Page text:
Start in the infamous Bahnhofsviertel, the red light district, which is neatly situated on the doorstep of the Hauptbahnhof station. Lined with sex shops, budget stores, kebab joints and the odd brothel, it’s certainly got character – but why bother visiting? Because the “train station quarter” is the city’s hottest district, full of edgy coffee shops, clubs and bright young things.
For a taste of the scene, check out Amp (Gallusanlage 2; ampyourself.de), which pumps out caffeine by day and tunes by night, studio-cum-café and bar Plank (Elbestrasse 15; barplank.de), and Maxie Eisen (Munchener Strasse 18; maxieeisen.com), a deli and cocktail bar named after Maxie Eisen, a 1920s German-Jewish gangster from Chicago. In true speakeasy style, many of the hippest hangouts are not easy to find. Underground supper haunt Club Michel lies above a thrift and luggage store at 12 Munchener Strasse and is well worth a visit.
If you’re lucky, you may also catch the Taunusstrasse Arts and Bites festival (tab-ffm.de), a monthly art market in the 1970s Kaiserpassage.
Hungry? Head towards the Untermainbruke, past Willy Brandt Platz and over the bridge to the south bank, and you’ll find Lohninger, one of Frankfurt’s best-kept lunchtime secrets. This family-run restaurant offers well-heeled locals a concise menu of classic Austrian cuisine, including the best wiener schnitzel in town and a fluffy, caramelized kaiserschmarrn that will make you question everything you thought you knew about pancakes.
The “Radetzky menu,” so called after Strauss’s double-quick march, is the best bet if you’re tight for time or get stuck into a simple but effective pastrami sandwich with pickles. Schweizer Strasse 1; lohninger.de.
3 Frankfurter Senfgalerie
Continue south on Schweizer Strasse for a couple of minutes and you will arrive at Frankfurter Senfgalerie. An homage to mustard, this tidy shop sells more than 150 varieties of the stuff, along with salts, spices, vinegars, oils and chutneys. All products are of the finest quality and predominantly produced in Germany, with many mustards still made in historic mills around the country.
Local specialties include an apple wine mustard, with added oomph from the city’s famous tipple, and herby green sauce mustard made from parsley, chives, chervil, cress and sorrel, produced exclusively for the shop. Splash out and glitz your next sausage with the perfect Frankfurt souvenir. frankfurter-senfgalerie.de.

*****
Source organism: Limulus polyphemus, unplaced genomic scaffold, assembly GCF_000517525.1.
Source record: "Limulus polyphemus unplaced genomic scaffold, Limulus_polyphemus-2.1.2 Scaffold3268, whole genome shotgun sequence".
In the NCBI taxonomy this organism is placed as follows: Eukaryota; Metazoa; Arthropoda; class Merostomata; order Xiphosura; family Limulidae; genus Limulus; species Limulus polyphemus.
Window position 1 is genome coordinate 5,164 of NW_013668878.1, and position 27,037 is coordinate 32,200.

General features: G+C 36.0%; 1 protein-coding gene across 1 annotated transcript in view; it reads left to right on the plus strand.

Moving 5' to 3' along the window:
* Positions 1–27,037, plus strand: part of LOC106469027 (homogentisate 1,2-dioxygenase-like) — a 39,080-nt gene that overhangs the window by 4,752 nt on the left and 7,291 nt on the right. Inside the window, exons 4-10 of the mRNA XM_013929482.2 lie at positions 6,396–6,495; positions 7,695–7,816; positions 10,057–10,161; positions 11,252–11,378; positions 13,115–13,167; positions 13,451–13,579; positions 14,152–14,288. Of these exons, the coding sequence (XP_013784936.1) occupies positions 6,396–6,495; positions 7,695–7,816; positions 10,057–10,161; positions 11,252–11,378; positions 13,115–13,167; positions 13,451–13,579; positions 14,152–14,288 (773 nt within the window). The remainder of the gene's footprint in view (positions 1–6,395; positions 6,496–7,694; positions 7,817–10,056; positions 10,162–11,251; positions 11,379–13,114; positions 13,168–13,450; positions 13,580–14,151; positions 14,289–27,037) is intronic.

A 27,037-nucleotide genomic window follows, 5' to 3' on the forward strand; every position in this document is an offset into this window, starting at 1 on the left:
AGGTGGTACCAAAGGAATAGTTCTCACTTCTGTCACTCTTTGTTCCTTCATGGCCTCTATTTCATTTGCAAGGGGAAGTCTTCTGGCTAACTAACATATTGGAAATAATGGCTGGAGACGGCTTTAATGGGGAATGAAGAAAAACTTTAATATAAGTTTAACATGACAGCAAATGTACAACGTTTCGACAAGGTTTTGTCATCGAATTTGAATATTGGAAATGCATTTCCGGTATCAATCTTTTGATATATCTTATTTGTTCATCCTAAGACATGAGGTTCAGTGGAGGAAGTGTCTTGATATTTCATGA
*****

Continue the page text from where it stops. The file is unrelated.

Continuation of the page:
A 12-minute walk along Schaumainkai and north over Frankfurt’s oldest bridge, the Alte Brucke, will lead you to the island home of Portikus. First conceived in 1987 and associated with the renowned art academy Stadelschule, the current space was designed by Christoph Mackler in 2006 and enjoys a reputation as one of the world’s leading centers for experimental art, dedicated to exhibiting, publishing and discussing both emerging and established avant-garde artists.
This year, Portikus is celebrating its 30th birthday with a special program of exhibitions. Anniversary project Portikus XXX is an evolving show that aims to connect Frankfurt to the gallery with new works presented in urban spaces throughout the city. Don’t miss the unique atmosphere of Portikus. Open Tues, Thurs-Sun 11:00 AM – 6:00 PM, Wed 11:00 AM – 8:00 PM; free entry. portikus.de/en
5 Condit Couture
Continue north over the bridge, take a left on Mainkai and a right on Fahrtor. It’s only about an eight-minute stroll but should be enough to warrant a cheeky pick-me-up at at Condit Couture. This confectioners and bakery creates sweet sensations at haute couture level, fusing traditional French techniques with 21st-century imagination and flair. There’s everything from black forest pies and sachertorte to unicorn meringues and lemon and rosemary gateaux. Warm apple strudel and a creamy hot chocolate is a must. conditcouture.com.